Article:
A year ago, as a rapidly spreading and relatively unknown new coronavirus was declared a global pandemic, schools across the country closed. Most of them stayed closed for the duration of the past academic year. The decision to close schools and keep children at home was based on a variety of factors, including limited knowledge about SARS-CoV-2, the virus that causes covid-19, and how it transmits. National policy decisions were largely based on data adapted from influenza models, in which children, and schools in particular, were major drivers of previous viral outbreaks.
Many schools are still closed. But we have learned a lot about SARS-CoV-2 and how it spreads since schools closed last March. It is time to adapt based on what we know now — including modifying infection-control policies that are unnecessarily stringent, are no longer informed by the best available evidence and keep students out of classrooms nationwide.
A growing body of evidence from around the world strongly supports the notion that, with appropriate mitigation measures in place, schools can open safely for both students and staff. Until now, though, a major gap in our knowledge has been whether it’s as safe for students and staff if students maintain three feet, as opposed to six feet, of social distance in classrooms where schools are open. Previously available data on the “right” distance was based on out-of-date research, rather than real-world evidence on SARS-CoV-2 transmission in schools. Different guideline-issuing bodies interpreted the science differently. The U.S. Centers for Disease Control and Prevention recommends six feet of distancing between students, which many school districts have adopted as their own policy accordingly. Meanwhile, the World Health Organization recommends one meter (or about three feet), and the American Academy of Pediatrics recommends a range of three to six feet.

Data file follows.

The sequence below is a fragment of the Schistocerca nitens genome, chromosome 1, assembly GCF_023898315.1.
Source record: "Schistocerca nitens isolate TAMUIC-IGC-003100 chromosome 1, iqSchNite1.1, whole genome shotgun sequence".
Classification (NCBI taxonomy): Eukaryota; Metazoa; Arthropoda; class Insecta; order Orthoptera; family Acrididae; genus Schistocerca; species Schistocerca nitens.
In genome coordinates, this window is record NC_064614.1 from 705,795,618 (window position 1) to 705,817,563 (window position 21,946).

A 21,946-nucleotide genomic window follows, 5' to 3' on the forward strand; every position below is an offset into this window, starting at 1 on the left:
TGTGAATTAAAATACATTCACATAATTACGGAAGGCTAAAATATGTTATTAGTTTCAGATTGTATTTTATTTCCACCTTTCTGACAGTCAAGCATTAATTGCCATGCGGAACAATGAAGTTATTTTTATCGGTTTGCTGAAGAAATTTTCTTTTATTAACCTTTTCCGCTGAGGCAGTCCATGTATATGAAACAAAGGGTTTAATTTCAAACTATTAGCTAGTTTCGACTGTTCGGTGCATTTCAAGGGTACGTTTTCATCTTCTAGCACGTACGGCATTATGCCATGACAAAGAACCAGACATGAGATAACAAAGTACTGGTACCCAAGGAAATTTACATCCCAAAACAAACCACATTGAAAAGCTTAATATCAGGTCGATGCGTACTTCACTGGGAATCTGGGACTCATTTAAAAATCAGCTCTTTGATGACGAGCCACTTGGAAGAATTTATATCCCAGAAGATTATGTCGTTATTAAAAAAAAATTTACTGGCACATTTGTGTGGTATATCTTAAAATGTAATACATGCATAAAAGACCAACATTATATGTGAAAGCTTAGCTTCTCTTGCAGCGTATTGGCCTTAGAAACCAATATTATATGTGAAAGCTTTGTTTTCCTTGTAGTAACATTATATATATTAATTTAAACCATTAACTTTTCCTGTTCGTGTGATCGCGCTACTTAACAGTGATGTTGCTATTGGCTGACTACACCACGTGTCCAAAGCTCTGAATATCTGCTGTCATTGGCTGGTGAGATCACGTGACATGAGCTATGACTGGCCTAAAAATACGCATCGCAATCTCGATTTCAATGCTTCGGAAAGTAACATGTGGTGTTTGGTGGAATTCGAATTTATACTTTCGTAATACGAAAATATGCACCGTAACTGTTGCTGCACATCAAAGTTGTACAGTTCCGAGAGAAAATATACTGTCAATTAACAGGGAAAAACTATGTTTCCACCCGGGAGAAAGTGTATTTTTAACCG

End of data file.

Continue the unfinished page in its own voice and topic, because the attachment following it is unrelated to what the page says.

The difference between three feet and six feet sounds relatively small, but it’s crucial. School infrastructure has limited square footage. The vast majority of school districts simply cannot bring all students back to the classroom for full-time, in-person education if they need to keep students six feet apart. In many cases, that limit has capped classroom capacity to about half of a usual class. Three feet of physical distancing between students makes bringing all students back far more feasible, given the available space and resources.
We wanted to see whether the six-feet guidelines are really necessary for public health. Our multidisciplinary team of researchers compared the case rates of SARS-CoV-2 among students and staff participating in in-person learning between districts that required three feet and those requiring six feet of distancing between students. We examined the 16-week period after schools reopened this fall across Massachusetts, where there is a universal masking mandate, among various other mitigation requirements, including hand-hygiene programs, symptom screens, stay-home-when sick policies and opening windows. Our statewide study found that case rates were similar among students and staff in both types of districts; the extra three feet made no difference in terms of reported cases of viral infections. We also found that coronavirus rates among students and staff alike (at both distances) were lower than rates in the corresponding communities, suggesting that schools that require masks are a safe place for students and school staff.